Federal Probation

Federal Probation is a magazine specializing in Law topics.


Vol. 81, No. 2, September

Reflecting on Parole's Abolition in the Federal Sentencing System
NEARLY ALL DISCUSSIONS of the Sentencing Reform Act of 1984 (SRA) focus on what the landmark legislation created, and rightly so, because the SRA created so much that has come to define the modern federal criminal justice system. The SRA created the...
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Removal of the Non-Scored Items from the Post-Conviction Risk Assessment Instrument: An Evaluation of Data-Driven Risk Assessment Research within the Federal System
BEYOND THE GENERATIONAL improvements observed with risk assessments, agencies have devoted a substantial amount of focused effort to develop, implement, and revise their own instruments. The preference to develop rather than adopt is often attributed...
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State Sentencing Guidelines: A Garden Full of Variety
OVER 40 YEARS AGO, sentencing in the U.S. was primarily "indeterminate." Judges would pronounce long sentence terms consisting of minimum and maximum times to serve, and parole boards would exercise their discretion in reviewing individual cases for...
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Introduction to the United States Sentencing Guidelines Anniversary Special Section
IN NOVEMBER 1987, the United States Sentencing Guidelines went into effect, dramatically changing sentencing in the federal criminal justice system. In this special issue commemorating the 30-year anniversary of the guidelines, a group of prominent judges...
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Federal Sentencing Policy: Role of the Judicial Conference of the United States and the Administrative Office of the U.S. Courts
I. IntroductionIn November 1987, the Sentencing Reform Act of 1984 ("SRA") and the United States Sentencing Guidelines went into effect, dramatically changing how defendants are sentenced in the federal courts. Congress eliminated a model where defendants...
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Five Questions for the Next Thirty Years of Federal Sentencing
CONGRESS EMBRACED A more systematic approach to punishment in the Sentencing Reform Act of 1984. It abolished discretionary parole release and determined that sentencing guidelines crafted by a sentencing commission were a wise approach to public policy.2Like...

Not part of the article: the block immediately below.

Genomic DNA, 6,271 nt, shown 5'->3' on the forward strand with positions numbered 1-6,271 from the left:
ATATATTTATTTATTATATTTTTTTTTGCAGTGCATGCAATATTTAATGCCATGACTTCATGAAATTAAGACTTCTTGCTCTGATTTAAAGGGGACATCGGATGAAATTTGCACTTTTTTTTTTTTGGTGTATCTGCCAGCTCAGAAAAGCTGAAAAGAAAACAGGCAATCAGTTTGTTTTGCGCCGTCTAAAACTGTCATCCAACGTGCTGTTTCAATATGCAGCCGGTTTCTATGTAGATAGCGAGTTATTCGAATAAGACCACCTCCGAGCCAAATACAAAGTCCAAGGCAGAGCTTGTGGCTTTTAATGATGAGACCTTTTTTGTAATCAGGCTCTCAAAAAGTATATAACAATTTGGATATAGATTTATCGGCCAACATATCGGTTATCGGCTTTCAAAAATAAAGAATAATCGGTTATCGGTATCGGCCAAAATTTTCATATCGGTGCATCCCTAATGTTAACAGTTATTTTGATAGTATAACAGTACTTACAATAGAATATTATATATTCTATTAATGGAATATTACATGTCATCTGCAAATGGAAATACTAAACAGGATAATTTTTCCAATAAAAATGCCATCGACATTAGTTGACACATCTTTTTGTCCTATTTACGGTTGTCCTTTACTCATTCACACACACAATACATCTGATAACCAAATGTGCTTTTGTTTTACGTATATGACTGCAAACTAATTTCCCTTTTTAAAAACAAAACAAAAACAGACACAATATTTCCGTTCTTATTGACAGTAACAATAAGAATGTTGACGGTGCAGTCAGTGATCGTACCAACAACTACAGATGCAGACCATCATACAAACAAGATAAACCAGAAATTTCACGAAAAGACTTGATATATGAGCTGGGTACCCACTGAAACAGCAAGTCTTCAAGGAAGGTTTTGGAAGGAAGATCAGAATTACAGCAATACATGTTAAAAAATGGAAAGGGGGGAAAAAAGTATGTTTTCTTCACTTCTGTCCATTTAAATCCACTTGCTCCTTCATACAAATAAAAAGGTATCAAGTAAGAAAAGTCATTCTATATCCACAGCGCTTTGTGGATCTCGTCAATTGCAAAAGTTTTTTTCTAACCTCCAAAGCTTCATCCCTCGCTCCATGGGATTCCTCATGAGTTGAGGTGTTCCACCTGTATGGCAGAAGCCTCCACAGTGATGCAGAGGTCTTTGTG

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The Integral Role of Federal Probation Officers in the Guidelines System
WHEN THE ORIGINAL United States Sentencing Commission (the Commission) began the daunting task of creating the initial Guidelines Manna1 in the mid-1980s, the first commissioners quickly realized the critically important role that federal probation officers...
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The Presumption for Detention Statute's Relationship to Release Rates
SINCE 1984, THE pretrial detention rate for federal defendants has been steadily increasing. Recent work has aimed to address why the detention rate continues to rise and if there may be alternatives that could slow or reverse this trend. The presumption...
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Vol. 81, No. 1, June

Understanding Resistance in Correctional Therapy: Why Some Clients Don't Do What They Should, and What to Do about It
AT A RECENT federal reentry court session held in the District of New Jersey, five program participants were provided with an introduction to financial literacy. As a homework assignment, the participants were each instructed to call or visit three local...
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A Longitudinal Survey of Newly-Released Prisoners: Methods and Design of the Boston Reentry Study 1
GROWTH IN AMERICAN prison and jail populations over the last 40 years has propelled the U.S. incarceration rate to the highest in the world and made incarceration commonplace for residents of poor inner-city communities. The U.S. penal system now houses...